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Discussion Starter · #1 ·
I'm discouraged by the poor performance of full-screen PC playback of streaming content from Hulu, Netflix, and other providers.


The common culprit appears to be the way the software players depend on the CPU for everything including scaling the decompressed video to full screen. A new home theater PC with a hardware acceleration of popular codecs and scaling, but with a power-efficient CPU clocked under 3 GHz, will play file-based HD content flawlessly under Media Player, Media Center, and other players, but myself and many other users find that these Flash and Silverlight based streaming content players stutter when displaying 480p content full screen. Without the scaling they appear to do much better. Network throughput is not the problem in this case, it's wasteful CPU utilization.


Is full screen PC playback not a priority under the Netflix and Hulu business models? Do they assume that PC users are sitting at desktops and prefer a native-size window, while full-screen users are primarily using set top boxes? Is the problem entirely with Adobe (Flash) and Microsoft (Silverlight), or do Hulu and Netflix have some control over playback performance using these content formats? Do the content providers appreciate the importance of reducing power consumption on PCs used for living room/theater playback, in order to minimize heat, fan noise, and environmental impact?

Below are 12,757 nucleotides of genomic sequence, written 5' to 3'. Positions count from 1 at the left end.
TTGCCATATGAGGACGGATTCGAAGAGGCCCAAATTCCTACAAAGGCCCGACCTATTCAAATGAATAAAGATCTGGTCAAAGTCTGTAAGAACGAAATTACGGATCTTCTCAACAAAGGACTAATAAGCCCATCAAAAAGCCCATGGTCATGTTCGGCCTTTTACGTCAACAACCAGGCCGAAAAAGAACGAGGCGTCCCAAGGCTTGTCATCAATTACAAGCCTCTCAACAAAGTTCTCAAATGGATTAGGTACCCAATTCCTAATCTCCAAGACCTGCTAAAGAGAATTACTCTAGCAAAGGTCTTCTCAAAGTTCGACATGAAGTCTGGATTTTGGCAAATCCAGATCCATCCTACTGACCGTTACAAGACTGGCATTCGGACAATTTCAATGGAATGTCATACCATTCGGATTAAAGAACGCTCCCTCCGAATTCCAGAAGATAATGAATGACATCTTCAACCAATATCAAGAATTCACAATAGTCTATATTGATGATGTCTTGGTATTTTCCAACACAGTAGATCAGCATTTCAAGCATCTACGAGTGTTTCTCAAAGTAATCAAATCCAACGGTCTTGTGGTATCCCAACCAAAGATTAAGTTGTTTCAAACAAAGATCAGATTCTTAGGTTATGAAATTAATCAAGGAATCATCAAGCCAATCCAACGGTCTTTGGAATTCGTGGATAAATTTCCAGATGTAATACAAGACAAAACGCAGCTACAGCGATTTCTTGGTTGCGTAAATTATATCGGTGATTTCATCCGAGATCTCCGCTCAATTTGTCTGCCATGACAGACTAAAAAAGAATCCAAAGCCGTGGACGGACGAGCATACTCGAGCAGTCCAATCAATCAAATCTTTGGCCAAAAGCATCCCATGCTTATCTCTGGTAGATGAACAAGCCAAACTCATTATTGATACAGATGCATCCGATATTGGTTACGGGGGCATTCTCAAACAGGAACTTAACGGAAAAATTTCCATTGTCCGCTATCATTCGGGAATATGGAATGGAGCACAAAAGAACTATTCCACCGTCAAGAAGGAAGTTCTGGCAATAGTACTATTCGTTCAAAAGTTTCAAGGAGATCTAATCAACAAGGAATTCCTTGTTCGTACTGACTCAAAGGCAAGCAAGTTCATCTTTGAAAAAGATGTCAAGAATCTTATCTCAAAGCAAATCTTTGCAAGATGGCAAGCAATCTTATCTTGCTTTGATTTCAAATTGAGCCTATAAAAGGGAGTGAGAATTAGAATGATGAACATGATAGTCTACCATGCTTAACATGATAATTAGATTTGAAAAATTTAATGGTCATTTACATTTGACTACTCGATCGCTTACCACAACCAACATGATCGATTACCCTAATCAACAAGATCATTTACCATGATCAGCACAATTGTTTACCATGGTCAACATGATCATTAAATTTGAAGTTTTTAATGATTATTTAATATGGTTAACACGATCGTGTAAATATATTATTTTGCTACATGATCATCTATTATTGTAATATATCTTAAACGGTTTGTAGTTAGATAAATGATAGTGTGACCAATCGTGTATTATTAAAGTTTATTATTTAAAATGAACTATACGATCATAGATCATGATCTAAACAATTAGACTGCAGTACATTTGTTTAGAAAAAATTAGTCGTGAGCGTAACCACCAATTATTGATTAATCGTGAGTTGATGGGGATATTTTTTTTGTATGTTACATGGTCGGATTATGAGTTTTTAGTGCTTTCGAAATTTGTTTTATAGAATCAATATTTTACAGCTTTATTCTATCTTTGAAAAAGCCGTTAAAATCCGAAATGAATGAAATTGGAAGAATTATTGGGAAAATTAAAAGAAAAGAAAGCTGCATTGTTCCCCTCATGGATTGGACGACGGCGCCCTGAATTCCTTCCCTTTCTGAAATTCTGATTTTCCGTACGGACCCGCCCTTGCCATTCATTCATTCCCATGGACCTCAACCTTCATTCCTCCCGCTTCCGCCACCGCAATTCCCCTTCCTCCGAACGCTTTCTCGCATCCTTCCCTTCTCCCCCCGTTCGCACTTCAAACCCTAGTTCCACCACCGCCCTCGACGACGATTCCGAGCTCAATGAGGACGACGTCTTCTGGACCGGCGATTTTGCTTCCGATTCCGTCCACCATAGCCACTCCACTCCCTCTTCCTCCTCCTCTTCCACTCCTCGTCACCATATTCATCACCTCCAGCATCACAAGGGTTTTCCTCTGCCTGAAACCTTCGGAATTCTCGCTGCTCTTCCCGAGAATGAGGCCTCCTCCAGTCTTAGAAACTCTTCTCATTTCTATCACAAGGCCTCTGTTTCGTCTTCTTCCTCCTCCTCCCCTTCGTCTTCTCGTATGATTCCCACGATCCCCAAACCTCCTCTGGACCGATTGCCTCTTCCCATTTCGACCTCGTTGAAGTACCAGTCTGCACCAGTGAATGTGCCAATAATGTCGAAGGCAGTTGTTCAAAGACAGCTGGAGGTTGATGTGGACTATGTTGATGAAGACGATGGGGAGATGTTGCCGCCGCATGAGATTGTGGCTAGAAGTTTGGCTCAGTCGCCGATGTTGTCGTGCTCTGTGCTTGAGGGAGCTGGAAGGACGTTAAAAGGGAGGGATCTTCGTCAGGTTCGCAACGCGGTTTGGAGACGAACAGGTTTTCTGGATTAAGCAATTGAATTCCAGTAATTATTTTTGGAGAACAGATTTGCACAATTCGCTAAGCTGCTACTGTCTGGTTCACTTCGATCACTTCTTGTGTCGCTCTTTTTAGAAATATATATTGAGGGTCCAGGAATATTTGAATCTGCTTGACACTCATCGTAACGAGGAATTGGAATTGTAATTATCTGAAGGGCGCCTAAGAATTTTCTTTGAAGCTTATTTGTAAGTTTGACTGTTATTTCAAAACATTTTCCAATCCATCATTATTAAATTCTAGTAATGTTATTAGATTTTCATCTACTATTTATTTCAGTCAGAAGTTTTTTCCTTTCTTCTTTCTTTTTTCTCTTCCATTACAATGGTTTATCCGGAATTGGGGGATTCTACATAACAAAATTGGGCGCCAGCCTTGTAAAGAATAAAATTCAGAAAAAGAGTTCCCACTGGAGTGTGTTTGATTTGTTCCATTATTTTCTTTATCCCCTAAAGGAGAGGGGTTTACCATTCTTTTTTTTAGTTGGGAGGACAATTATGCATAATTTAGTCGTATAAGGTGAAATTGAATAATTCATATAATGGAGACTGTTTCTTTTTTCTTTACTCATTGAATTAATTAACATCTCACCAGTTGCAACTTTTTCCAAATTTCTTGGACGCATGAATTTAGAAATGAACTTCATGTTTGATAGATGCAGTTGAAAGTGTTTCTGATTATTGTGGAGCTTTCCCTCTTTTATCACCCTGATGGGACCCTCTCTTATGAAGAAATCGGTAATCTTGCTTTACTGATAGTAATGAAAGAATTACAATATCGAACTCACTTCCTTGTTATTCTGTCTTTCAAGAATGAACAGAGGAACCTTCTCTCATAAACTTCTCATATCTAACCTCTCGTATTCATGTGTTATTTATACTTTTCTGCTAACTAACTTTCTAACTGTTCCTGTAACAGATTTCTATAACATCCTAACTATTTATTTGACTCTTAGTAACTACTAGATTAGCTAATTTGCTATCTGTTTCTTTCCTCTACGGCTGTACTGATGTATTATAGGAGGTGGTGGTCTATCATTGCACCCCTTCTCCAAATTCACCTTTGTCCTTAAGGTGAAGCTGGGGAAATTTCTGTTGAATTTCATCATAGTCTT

I love using my 2.5 GHz Dual Core G45-chipset Vista HTPC to gain access to the widest variety of online content in addition to recorded TV broadcasts. But I think the software players need substantial optimization (particularly hardware scaling, and perhaps DVXA support) to compare to the presentation quality of other digital content sources in the PC-connected living room environment.


Thoughts?
 
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